Guitar Hero 5 review
Available for
Xbox 360, PlayStation 3, Nintendo Wii
Guitar Hero 5

Reviewed by Jason Zingale



ver since the music rhythm genre was monopolized by Activision and Harmonix, the two companies have been locked in an ongoing game of Anything You Can Do, I Can Do Better. Harmonix was the first to introduce multi-instrument gameplay, while Activision fired back with band-specific titles featuring the likes of Aerosmith and Metallica. Those will probably be kicked to the curb (and the used game stores) the minute "The Beatles: Rock Band" is released, however, because everyone has been clamoring for that game since the day it was announced. Even Activision knows it can't compete with the greatest band that ever lived, but they’re not waving the white flag just yet. "Guitar Hero 5" may not offer the chance to play as the Fab Four, but it does deliver one of the most accessible music rhythm games to date.

No doubt inspired by the success of the Nintendo Wii, Activision’s latest installment embraces the everyday gamer by making it even easier to rock out to your favorite bands. Don't want to mess around with silly menus? No problem, because now you can jump right into the action without even looking at the set list. Don't want to spend time unlocking songs? All 85 tracks are available right out of the box via Quickplay. Better yet, for those times when “Guitar Hero” has been called upon to be the life of the party, Activision has included a new mode (aptly titled Party Play) that serves that exact purpose. Players can jump in and out of a song at any time, switch instruments on the fly, or even pause their portion of the song without affecting the other players. You can even have whatever configuration of instruments you want on stage (three guitars and a drummer, four drummers, three vocalists, etc.), while every player chooses their own difficulty level, allowing for hardcore fans to play alongside their less-savvy significant others and family members.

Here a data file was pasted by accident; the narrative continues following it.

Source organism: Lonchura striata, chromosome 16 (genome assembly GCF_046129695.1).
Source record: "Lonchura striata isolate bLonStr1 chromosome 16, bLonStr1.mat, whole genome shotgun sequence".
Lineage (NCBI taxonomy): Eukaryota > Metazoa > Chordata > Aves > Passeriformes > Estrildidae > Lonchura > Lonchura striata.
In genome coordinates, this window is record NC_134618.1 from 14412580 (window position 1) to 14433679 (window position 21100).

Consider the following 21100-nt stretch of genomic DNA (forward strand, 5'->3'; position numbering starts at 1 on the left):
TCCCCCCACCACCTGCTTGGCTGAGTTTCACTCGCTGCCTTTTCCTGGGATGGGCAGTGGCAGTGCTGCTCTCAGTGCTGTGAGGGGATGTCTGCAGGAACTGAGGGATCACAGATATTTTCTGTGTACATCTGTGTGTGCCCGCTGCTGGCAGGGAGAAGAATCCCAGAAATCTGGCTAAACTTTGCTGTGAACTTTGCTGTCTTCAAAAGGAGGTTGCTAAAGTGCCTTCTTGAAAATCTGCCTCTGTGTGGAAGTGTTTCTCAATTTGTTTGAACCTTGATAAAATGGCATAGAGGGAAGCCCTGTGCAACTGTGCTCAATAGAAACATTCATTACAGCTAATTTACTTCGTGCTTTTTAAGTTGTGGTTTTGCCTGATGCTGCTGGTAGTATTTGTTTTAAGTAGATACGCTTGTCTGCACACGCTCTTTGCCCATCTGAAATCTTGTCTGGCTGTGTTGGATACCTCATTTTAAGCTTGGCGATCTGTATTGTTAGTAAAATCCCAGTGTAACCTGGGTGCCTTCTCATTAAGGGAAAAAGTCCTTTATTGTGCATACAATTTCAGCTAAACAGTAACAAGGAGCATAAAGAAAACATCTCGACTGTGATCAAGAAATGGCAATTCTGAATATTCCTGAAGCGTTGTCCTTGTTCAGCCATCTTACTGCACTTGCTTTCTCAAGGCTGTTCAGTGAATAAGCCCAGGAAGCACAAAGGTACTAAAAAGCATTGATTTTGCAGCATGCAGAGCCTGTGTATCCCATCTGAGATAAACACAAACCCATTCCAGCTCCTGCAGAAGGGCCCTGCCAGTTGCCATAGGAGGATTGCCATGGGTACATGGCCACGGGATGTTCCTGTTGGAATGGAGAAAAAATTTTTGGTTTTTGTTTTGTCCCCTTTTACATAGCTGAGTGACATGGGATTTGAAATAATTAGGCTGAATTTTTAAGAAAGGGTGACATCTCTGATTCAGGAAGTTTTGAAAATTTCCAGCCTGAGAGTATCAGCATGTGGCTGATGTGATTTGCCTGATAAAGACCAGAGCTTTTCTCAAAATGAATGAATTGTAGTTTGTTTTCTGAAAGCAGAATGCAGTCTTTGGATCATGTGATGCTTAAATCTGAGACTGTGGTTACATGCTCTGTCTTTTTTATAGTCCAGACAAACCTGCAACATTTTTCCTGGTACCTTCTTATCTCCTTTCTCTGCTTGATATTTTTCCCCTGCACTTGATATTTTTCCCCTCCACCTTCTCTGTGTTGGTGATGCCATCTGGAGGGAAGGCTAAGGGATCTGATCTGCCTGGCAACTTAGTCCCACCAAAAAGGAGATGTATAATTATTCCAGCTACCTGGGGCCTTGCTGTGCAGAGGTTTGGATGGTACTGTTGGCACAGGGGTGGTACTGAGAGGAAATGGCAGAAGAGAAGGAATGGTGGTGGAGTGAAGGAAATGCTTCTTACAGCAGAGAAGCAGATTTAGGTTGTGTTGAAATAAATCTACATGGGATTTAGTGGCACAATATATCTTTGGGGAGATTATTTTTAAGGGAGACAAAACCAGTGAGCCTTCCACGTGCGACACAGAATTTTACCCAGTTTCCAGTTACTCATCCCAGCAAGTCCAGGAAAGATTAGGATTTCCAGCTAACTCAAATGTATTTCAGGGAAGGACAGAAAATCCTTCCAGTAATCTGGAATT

Plenty has changed in Career Mode as well. For starters, the highly criticized gig structure of “World Tour” has been replaced by a much simpler system where you earn stars based on your performance to unlock new venues and songs. In addition to the five-star rating scale, there are also instrument-specific challenges that allow you to earn up to three more stars per song. These challenges (ranked Gold, Platinum and Diamond in difficulty) include everything from score-related achievements to the number of successful bass pedal hits in a song, and add a new layer to the game that guarantees repeat visits. Those that like to test their skills in the multiplayer arena, meanwhile, have a host of new competitive games to choose from like Momentum, where the difficulty of the song changes based on your performance, and Elimination, where the lowest scorer is booted after each section until only one player remains.

Of course, no amount of changes matter if you don’t have a good selection of music to choose from, and Activision has put together an eclectic set list featuring a whopping 85 songs from 83 different bands. Unfortunately, in trying to please everyone, the soundtrack is almost too eclectic. There’s still a lot of metal and indie music scattered throughout the latter stages of the game (not exactly mainstream friendly, if you ask me), while guys like Stevie Wonder and Elton John hardly fit the “Guitar Hero” bill. Nevertheless, fans of 90s rock will love playing along to Garbage, Bush, and Smashing Pumpkins (not to mention the hugely underrated Spacehog), while the inclusion of live tracks from Peter Frampton, Nirvana and Rush is a nice treat. And can we give a special shout out to the person responsible for Queen and David Bowie's “Under Pressure”?

Seriously, that guy deserves a raise, because those are the kinds of things that help keep the “Guitar Hero” train chugging along. The addition of playable characters like Kurt Cobain, Johnny Cash, Carlos Santana, Shirley Manson (of Garbage) and Matt Bellamy (of Muse)? Not so much, but it certainly doesn’t hurt the game, either. Of course, I prefer slapping some bass with my personal Avatar (decked out in Gears of War armor, natch), but whatever your weapon of choice, there’s no denying that “Guitar Hero 5” is a step up from last year’s “World Tour.” It’s not a big step, mind you, but when you’re facing off against the biggest band in the history of music, every little bit helps.

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